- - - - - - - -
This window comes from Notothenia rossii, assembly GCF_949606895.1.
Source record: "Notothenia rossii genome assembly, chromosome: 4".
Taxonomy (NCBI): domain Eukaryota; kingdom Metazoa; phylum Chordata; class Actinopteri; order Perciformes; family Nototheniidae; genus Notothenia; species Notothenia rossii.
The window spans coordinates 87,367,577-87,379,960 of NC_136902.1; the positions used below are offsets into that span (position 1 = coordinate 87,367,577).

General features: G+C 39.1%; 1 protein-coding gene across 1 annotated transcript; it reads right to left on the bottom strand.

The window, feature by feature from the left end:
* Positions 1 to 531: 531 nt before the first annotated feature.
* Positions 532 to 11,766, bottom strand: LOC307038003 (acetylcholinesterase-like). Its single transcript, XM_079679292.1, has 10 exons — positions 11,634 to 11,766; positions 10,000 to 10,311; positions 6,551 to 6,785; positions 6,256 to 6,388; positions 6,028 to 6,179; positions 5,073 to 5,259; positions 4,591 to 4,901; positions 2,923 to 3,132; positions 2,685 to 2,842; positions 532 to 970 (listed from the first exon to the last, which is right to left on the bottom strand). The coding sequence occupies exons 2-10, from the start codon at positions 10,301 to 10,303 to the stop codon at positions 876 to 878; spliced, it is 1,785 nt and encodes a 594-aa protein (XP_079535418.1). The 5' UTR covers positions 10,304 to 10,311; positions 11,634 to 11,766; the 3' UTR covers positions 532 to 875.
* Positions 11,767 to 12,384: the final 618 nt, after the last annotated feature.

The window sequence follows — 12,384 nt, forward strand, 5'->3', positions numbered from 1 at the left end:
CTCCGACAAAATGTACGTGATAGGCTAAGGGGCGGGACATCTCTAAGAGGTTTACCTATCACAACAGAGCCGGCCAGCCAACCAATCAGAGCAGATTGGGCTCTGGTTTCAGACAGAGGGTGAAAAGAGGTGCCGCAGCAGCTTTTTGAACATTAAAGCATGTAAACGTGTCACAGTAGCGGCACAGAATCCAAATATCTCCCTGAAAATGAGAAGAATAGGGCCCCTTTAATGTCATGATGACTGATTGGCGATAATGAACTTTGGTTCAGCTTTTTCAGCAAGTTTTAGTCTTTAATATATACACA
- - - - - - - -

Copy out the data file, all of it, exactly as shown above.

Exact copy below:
This window comes from Notothenia rossii, assembly GCF_949606895.1.
Source record: "Notothenia rossii genome assembly, chromosome: 4".
Taxonomy (NCBI): domain Eukaryota; kingdom Metazoa; phylum Chordata; class Actinopteri; order Perciformes; family Nototheniidae; genus Notothenia; species Notothenia rossii.
The window spans coordinates 87,367,577-87,379,960 of NC_136902.1; the positions used below are offsets into that span (position 1 = coordinate 87,367,577).

General features: G+C 39.1%; 1 protein-coding gene across 1 annotated transcript; it reads right to left on the bottom strand.

The window, feature by feature from the left end:
* Positions 1 to 531: 531 nt before the first annotated feature.
* Positions 532 to 11,766, bottom strand: LOC307038003 (acetylcholinesterase-like). Its single transcript, XM_079679292.1, has 10 exons — positions 11,634 to 11,766; positions 10,000 to 10,311; positions 6,551 to 6,785; positions 6,256 to 6,388; positions 6,028 to 6,179; positions 5,073 to 5,259; positions 4,591 to 4,901; positions 2,923 to 3,132; positions 2,685 to 2,842; positions 532 to 970 (listed from the first exon to the last, which is right to left on the bottom strand). The coding sequence occupies exons 2-10, from the start codon at positions 10,301 to 10,303 to the stop codon at positions 876 to 878; spliced, it is 1,785 nt and encodes a 594-aa protein (XP_079535418.1). The 5' UTR covers positions 10,304 to 10,311; positions 11,634 to 11,766; the 3' UTR covers positions 532 to 875.
* Positions 11,767 to 12,384: the final 618 nt, after the last annotated feature.

The window sequence follows — 12,384 nt, forward strand, 5'->3', positions numbered from 1 at the left end:
CTCCGACAAAATGTACGTGATAGGCTAAGGGGCGGGACATCTCTAAGAGGTTTACCTATCACAACAGAGCCGGCCAGCCAACCAATCAGAGCAGATTGGGCTCTGGTTTCAGACAGAGGGTGAAAAGAGGTGCCGCAGCAGCTTTTTGAACATTAAAGCATGTAAACGTGTCACAGTAGCGGCACAGAATCCAAATATCTCCCTGAAAATGAGAAGAATAGGGCCCCTTTAATGTCATGATGACTGATTGGCGATAATGAACTTTGGTTCAGCTTTTTCAGCAAGTTTTAGTCTTTAATATATACACA